835 state criminal cases, 337 dismissed and 171 ongoing, these numbers represent the prosecution of Dakota Access Pipeline protesters, better known as “Water Protectors.” The protesters vary in background, some are journalists, political activists and environmentalists, but a majority of them are indigenous people who don’t want a monstrous machine pumping crude oil through their sacred land. However, the prosecutors in these cases did not hold this same sentiment and charged protesters with criminal trespassing, rioting, and a number of serious felonies. These meritless charges serve as another method to chill or repress public dissent.
According to Andrea Carter, who is the legal director for the Water Protector Legal Collective (WPLC), 103 out of the remaining 171 cases are warrant cases, meaning that they are currently not set for trial and the defendants have not made an initial court appearance. Due to their pending status, warrant cases are considered inactive. Concurrently, Carter said that 70 cases are open and set for trial, she expects them to be resolved between June and October of this year. “We’d like folks to support them before, during and after [the trials],” she said.
Carter also provided details on the appeals, citing a specific set of cases in which the state attorney appealed a judge’s decision to dismiss with prejudice. The term “with prejudice” means a case can’t be filed again. Carter said that it is common for the state to file charges against Standing Rock defendants, only for them to be dismissed and recharged for the same incident or occurrence. The aforementioned ruling was based on the state’s failure to plead certain required elements of the alleged criminal offenses. Consequently, Carter said that there is one civil class action lawsuit filed by a Water Protector who claims that police used excessive force and conditioned confinement. This pending lawsuit cites the Nov. 20 incident, in which law enforcement used water cannons and shot various munitions against protesters. Meanwhile, a few of the high-profile protesters settled non-cooperative plea agreements with the federal government in exchange for lighter sentences and reduced charges. The WPLC states that a non-cooperating plea agreement does “not require snitching or giving any testimony, evidence or other information to be used against someone else.” This type of plea is significant because it shows that the defendants are in solidarity with fellow activists.
“It’s really important to us to highlight the people that were charged in federal court,” Carter said. She explained that a majority of the cases WPLC deals with are state cases, however, there are a handful of federal cases the organization defends as well. Carter noted that the potential punishments and sentencing for federal court are drastically different compared to state convictions.“With the state cases, we’ve only seen two people do post-conviction jail time of less than a week, these federal cases however are very different, people are risking being sentenced to anywhere from three years up to life.”
A few notable Water Protectors who face federal charges include Michael “Little Feather” Giron, who is serving a 36-month prison term in accordance with the non-cooperative plea agreement. The federal court dismissed his most serious charge, which was the use of fire to commit a federal felony offense, but imposed a 36-month sentence for a civil disorder charge. Judge Daniel Hovland, who presided over Little Feather’s trial, had the power to enforce the maximum of up to five years in prison due to Little Feather’s criminal history, but was strongly persuaded by his defense team to abandon this federal guideline. After enduring a tough childhood plagued with substance abuse and infractions with the law, Giron left Santa Barbara, California and underwent a four-day detox at Standing Rock. At the reservation, Giron formed strong alliances and friendships with the locals and regained his American Indian identity. He was given the name Little Feather and was entrusted with the task of protecting the camp. He was an “akicita” or warrior, meaning that his sole duty was to serve the community and defend its residents. Little Feather was the first water protector arrested for his involvement in the DAPL pipeline resistance at Standing Rock. He was also the first to be sentenced to a substantial amount of prison time and the first of the federal cases to conclude. Little Feather has been incarcerated since March 9, 2017, and will be credited with time served during the past 15 months. Giron’s legal team hopes that he will be released to a halfway house in 11 months.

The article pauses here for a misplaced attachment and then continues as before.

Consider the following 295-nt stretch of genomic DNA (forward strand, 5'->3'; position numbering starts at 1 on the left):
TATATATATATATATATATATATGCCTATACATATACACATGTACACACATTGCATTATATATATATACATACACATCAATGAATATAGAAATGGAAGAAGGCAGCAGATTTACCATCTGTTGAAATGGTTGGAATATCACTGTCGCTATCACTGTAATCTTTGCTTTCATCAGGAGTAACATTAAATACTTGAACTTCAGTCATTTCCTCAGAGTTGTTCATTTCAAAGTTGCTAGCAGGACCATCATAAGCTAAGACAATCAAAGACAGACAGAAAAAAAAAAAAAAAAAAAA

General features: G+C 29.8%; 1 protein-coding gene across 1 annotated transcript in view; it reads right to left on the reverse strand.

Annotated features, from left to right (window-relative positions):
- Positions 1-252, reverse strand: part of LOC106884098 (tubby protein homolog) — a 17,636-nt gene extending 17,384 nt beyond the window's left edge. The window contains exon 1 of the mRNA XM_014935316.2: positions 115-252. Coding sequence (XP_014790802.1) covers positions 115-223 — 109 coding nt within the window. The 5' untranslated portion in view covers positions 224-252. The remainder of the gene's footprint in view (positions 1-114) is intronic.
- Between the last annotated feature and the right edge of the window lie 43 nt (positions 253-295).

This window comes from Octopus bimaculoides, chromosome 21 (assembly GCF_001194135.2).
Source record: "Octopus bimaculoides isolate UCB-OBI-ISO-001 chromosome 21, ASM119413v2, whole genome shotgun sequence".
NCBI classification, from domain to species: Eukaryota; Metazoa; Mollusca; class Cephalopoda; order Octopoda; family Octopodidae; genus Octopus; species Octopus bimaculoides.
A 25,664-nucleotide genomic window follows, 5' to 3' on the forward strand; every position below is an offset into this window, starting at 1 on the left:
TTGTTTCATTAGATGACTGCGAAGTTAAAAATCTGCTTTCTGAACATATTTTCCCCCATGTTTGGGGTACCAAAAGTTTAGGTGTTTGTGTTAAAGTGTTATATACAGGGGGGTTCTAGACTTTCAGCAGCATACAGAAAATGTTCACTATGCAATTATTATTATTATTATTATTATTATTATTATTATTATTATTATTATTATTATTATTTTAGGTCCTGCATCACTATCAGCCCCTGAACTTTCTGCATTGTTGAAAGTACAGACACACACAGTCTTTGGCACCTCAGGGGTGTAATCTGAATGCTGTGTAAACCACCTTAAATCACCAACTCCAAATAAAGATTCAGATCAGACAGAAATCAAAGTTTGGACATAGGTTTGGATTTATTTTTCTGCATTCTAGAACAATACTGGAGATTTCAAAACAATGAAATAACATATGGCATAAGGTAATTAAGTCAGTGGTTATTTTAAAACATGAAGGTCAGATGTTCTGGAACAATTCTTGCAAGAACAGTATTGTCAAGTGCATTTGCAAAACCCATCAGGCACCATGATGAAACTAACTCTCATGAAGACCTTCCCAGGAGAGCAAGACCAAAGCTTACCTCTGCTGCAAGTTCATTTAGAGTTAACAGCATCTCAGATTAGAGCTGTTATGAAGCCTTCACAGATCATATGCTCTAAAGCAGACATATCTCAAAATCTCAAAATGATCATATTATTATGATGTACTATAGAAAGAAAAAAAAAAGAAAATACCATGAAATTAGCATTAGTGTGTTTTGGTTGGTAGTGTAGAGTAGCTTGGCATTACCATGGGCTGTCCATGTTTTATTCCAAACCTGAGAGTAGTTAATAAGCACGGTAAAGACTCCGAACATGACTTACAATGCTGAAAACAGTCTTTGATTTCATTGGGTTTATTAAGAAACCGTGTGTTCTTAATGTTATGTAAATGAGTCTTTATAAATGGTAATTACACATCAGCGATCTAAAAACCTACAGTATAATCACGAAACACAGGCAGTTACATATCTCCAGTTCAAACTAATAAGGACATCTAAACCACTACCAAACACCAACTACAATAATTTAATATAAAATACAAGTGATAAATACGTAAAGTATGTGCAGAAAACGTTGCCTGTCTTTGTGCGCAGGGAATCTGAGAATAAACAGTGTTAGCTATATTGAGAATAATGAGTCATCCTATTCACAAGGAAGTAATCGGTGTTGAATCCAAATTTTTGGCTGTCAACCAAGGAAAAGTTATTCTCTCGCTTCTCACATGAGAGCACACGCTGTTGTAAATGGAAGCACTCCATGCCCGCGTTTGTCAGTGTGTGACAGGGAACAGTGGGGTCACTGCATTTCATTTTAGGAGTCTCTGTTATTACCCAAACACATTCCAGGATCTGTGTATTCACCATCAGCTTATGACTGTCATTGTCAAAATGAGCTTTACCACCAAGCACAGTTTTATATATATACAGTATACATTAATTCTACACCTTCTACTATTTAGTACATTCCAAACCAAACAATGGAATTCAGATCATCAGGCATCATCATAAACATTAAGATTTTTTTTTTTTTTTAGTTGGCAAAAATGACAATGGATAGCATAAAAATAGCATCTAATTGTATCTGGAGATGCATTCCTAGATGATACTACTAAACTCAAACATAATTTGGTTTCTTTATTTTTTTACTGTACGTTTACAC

Red Fawn Fallis and Michael “Rattler” Markus, both of the Oglala Lakota tribe, also accepted non-cooperative plea deals and await sentencing on federal charges on June 25 and Aug. 6 respectively.
Fallis was arrested and detained on October 27, 2016. Police alleged that when they tackled her and pinned her facedown on the ground, she fired three shots from a weapon underneath her stomach, which resulted in no injuries. It was later discovered that the gun belonged to a paid FBI informant who was in a romantic relationship with Fallis. The informant infiltrated the camp in August 2016 and remained by Fallis’s side for a majority of the time. The arrests were part of a mass law enforcement operation to evict pipeline opponents who were camped alongside North Dakota Highway 1806. Fallis pled guilty to two felony charges. Federal prosecutors dropped the most serious count, which was the discharge of a firearm in relation to a felony crime of violence, as a stipulation of her plea bargain. This charge alone carries a minimum 10-year mandatory prison sentence with the of chance of life imprisonment. Additionally, the state of North Dakota agreed not to pursue or reinstate the attempted murder charge.